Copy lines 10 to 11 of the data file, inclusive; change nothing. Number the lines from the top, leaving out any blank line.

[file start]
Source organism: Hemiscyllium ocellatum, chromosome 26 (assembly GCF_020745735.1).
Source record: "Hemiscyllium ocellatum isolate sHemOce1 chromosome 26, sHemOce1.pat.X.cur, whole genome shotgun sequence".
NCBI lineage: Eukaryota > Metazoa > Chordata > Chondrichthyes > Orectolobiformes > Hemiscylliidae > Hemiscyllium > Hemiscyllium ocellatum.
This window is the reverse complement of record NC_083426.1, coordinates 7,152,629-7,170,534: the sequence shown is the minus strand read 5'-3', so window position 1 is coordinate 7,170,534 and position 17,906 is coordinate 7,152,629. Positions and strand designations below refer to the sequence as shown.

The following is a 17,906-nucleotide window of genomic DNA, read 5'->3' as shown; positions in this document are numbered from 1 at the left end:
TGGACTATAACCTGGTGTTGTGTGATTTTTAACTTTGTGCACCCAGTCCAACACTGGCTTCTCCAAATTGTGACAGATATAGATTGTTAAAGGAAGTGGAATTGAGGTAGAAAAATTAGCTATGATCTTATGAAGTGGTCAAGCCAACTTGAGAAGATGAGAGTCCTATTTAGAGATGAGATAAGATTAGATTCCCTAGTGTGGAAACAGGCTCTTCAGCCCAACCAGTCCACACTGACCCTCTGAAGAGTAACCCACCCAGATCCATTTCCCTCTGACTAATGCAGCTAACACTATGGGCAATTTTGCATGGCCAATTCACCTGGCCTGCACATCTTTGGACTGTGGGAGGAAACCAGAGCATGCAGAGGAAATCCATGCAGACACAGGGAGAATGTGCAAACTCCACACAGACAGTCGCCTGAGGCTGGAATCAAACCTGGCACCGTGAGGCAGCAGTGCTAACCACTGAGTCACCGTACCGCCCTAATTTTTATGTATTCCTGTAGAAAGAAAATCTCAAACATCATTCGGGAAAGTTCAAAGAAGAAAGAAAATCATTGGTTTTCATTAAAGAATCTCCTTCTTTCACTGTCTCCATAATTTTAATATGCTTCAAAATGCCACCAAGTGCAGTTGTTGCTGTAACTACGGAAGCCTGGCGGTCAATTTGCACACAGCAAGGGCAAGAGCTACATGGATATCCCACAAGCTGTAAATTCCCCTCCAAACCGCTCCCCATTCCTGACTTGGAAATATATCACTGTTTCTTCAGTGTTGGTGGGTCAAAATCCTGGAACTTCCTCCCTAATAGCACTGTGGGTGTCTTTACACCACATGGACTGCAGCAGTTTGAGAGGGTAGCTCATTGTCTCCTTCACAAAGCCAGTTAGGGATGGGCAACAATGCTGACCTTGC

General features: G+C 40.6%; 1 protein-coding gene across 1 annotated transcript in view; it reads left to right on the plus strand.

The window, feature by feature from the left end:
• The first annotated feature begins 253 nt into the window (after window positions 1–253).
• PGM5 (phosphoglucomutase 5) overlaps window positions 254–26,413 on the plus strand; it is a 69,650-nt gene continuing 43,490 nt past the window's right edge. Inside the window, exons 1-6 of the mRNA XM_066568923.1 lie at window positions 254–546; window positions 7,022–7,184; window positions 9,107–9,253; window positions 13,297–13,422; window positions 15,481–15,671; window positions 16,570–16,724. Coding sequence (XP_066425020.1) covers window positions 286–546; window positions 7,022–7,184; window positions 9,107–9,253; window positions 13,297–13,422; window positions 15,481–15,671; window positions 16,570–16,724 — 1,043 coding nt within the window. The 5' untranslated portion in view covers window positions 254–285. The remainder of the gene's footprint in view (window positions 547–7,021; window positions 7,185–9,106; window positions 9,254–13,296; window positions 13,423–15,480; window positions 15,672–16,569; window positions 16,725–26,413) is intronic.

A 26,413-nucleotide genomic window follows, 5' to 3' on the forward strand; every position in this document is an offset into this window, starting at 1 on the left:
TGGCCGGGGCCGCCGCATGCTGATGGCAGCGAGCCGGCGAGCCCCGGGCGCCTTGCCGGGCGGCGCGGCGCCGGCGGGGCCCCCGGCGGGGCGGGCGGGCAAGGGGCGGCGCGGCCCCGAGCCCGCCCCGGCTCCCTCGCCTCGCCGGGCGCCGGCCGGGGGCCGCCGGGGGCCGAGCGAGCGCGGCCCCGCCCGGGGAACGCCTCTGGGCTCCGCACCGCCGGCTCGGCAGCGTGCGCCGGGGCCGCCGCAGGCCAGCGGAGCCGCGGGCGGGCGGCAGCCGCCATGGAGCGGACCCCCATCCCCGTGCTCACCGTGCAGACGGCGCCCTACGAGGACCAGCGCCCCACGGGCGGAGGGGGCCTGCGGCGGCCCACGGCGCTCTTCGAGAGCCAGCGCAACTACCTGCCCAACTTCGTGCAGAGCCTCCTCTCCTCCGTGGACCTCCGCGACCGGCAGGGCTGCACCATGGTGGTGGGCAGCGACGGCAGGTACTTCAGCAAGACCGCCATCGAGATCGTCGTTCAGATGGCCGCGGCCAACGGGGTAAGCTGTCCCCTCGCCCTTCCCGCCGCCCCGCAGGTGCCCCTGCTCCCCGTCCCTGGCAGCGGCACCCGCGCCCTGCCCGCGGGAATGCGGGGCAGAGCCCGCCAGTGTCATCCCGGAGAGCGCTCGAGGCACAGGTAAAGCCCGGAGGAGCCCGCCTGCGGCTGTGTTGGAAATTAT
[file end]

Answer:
• PGM5 (phosphoglucomutase 5) overlaps window positions 254–26,413 on the plus strand; it is a 69,650-nt gene continuing 43,490 nt past the window's right edge. Inside the window, exons 1-6 of the mRNA XM_066568923.1 lie at window positions 254–546; window positions 7,022–7,184; window positions 9,107–9,253; window positions 13,297–13,422; window positions 15,481–15,671; window positions 16,570–16,724. Coding sequence (XP_066425020.1) covers window positions 286–546; window positions 7,022–7,184; window positions 9,107–9,253; window positions 13,297–13,422; window positions 15,481–15,671; window positions 16,570–16,724 — 1,043 coding nt within the window. The 5' untranslated portion in view covers window positions 254–285. The remainder of the gene's footprint in view (window positions 547–7,021; window positions 7,185–9,106; window positions 9,254–13,296; window positions 13,423–15,480; window positions 15,672–16,569; window positions 16,725–26,413) is intronic.

A 26,413-nucleotide genomic window follows, 5' to 3' on the forward strand; every position in this document is an offset into this window, starting at 1 on the left: